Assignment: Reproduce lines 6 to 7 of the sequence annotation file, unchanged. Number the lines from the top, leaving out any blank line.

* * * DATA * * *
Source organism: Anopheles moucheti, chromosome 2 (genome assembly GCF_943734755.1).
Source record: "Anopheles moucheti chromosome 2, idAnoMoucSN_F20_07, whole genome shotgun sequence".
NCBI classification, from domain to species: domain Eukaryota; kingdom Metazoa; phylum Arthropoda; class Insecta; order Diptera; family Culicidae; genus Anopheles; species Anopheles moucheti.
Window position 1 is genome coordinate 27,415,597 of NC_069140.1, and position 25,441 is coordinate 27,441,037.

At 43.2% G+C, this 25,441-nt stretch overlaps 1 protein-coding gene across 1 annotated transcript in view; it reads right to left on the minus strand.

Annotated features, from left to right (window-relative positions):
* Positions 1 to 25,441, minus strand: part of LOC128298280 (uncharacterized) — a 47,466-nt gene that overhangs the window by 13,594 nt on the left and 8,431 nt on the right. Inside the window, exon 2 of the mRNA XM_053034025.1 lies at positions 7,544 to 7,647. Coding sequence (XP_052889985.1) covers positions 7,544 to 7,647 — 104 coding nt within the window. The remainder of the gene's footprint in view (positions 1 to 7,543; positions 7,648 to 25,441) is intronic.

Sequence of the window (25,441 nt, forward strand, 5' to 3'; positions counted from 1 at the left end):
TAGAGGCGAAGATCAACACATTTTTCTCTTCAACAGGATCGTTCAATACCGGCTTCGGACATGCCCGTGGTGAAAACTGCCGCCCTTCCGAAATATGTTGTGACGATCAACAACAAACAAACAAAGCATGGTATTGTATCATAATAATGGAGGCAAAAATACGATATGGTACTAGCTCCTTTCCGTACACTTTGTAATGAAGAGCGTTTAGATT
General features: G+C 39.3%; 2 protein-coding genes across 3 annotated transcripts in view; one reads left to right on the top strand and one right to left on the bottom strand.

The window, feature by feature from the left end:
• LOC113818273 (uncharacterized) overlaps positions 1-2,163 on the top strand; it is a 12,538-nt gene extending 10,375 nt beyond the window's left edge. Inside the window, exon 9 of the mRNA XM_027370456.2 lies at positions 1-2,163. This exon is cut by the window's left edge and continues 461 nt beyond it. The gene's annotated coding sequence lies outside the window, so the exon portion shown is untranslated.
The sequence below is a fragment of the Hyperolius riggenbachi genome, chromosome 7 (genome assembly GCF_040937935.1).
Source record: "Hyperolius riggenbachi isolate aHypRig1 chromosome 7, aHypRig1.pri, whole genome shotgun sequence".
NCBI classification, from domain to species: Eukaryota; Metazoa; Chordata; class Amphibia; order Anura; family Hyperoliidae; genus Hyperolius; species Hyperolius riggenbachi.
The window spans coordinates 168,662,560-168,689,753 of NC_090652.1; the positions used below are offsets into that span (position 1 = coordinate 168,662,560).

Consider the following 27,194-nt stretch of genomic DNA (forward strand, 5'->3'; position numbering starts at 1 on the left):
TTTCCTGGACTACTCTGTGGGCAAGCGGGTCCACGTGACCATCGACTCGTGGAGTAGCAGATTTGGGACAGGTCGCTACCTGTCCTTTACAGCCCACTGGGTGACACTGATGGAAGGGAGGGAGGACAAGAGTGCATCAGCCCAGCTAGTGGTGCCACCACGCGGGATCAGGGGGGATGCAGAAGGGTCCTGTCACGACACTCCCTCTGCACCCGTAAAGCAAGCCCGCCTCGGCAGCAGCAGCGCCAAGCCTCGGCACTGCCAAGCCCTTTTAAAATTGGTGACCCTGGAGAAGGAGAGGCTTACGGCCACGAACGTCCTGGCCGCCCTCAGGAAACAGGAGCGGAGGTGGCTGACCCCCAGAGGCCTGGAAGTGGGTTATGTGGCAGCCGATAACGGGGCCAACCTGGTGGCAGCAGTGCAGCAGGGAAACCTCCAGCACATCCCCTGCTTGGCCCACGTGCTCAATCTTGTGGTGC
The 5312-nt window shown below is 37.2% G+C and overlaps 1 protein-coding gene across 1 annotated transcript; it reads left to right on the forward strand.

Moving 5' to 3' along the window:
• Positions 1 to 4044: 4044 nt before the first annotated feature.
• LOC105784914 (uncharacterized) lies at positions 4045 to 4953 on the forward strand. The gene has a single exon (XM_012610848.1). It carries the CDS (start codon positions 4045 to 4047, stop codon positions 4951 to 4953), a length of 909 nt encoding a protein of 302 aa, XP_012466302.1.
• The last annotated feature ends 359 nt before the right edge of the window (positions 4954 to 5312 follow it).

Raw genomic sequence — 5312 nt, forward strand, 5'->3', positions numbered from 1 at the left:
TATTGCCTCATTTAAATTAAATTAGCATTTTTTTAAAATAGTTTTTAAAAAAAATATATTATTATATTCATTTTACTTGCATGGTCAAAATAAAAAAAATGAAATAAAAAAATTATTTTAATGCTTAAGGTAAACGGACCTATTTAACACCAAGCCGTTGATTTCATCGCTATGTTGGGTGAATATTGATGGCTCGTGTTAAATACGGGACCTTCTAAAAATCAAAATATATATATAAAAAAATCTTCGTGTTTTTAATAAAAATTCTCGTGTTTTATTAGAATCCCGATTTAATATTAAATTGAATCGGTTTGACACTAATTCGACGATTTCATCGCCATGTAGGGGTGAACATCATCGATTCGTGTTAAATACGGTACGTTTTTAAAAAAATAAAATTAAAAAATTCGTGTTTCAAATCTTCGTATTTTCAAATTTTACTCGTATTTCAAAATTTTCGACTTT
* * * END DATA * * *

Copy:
Annotated features, from left to right (window-relative positions):
* Positions 1 to 25,441, minus strand: part of LOC128298280 (uncharacterized) — a 47,466-nt gene that overhangs the window by 13,594 nt on the left and 8,431 nt on the right. Inside the window, exon 2 of the mRNA XM_053034025.1 lies at positions 7,544 to 7,647. Coding sequence (XP_052889985.1) covers positions 7,544 to 7,647 — 104 coding nt within the window. The remainder of the gene's footprint in view (positions 1 to 7,543; positions 7,648 to 25,441) is intronic.